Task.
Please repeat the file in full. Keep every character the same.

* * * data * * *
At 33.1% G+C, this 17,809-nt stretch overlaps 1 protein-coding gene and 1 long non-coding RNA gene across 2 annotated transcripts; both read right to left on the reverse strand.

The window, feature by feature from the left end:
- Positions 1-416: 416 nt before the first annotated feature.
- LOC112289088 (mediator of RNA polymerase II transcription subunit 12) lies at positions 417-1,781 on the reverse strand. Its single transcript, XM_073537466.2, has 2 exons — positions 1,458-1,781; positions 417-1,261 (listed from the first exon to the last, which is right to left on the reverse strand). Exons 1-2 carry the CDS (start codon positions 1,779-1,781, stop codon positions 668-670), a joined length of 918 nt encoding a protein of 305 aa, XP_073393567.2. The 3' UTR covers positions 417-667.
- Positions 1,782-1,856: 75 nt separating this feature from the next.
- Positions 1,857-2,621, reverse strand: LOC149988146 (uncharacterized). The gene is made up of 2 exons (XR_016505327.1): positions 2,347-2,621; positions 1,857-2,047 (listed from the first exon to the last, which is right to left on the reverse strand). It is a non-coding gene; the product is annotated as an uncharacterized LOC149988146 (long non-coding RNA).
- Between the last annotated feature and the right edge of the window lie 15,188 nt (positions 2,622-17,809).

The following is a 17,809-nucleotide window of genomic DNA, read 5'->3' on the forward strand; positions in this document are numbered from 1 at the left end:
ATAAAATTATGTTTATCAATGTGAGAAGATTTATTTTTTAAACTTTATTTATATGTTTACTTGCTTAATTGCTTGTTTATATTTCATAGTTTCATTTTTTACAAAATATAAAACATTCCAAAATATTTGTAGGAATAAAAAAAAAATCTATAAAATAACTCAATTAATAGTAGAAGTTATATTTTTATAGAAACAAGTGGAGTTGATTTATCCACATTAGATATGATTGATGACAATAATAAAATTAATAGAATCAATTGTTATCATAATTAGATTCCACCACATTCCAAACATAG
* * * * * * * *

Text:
At 33.1% G+C, this 17,809-nt stretch overlaps 1 protein-coding gene and 1 long non-coding RNA gene across 2 annotated transcripts; both read right to left on the reverse strand.

The window, feature by feature from the left end:
- Positions 1-416: 416 nt before the first annotated feature.
- LOC112289088 (mediator of RNA polymerase II transcription subunit 12) lies at positions 417-1,781 on the reverse strand. Its single transcript, XM_073537466.2, has 2 exons — positions 1,458-1,781; positions 417-1,261 (listed from the first exon to the last, which is right to left on the reverse strand). Exons 1-2 carry the CDS (start codon positions 1,779-1,781, stop codon positions 668-670), a joined length of 918 nt encoding a protein of 305 aa, XP_073393567.2. The 3' UTR covers positions 417-667.
- Positions 1,782-1,856: 75 nt separating this feature from the next.
- Positions 1,857-2,621, reverse strand: LOC149988146 (uncharacterized). The gene is made up of 2 exons (XR_016505327.1): positions 2,347-2,621; positions 1,857-2,047 (listed from the first exon to the last, which is right to left on the reverse strand). It is a non-coding gene; the product is annotated as an uncharacterized LOC149988146 (long non-coding RNA).
- Between the last annotated feature and the right edge of the window lie 15,188 nt (positions 2,622-17,809).

The following is a 17,809-nucleotide window of genomic DNA, read 5'->3' on the forward strand; positions in this document are numbered from 1 at the left end:
ATAAAATTATGTTTATCAATGTGAGAAGATTTATTTTTTAAACTTTATTTATATGTTTACTTGCTTAATTGCTTGTTTATATTTCATAGTTTCATTTTTTACAAAATATAAAACATTCCAAAATATTTGTAGGAATAAAAAAAAAATCTATAAAATAACTCAATTAATAGTAGAAGTTATATTTTTATAGAAACAAGTGGAGTTGATTTATCCACATTAGATATGATTGATGACAATAATAAAATTAATAGAATCAATTGTTATCATAATTAGATTCCACCACATTCCAAACATAG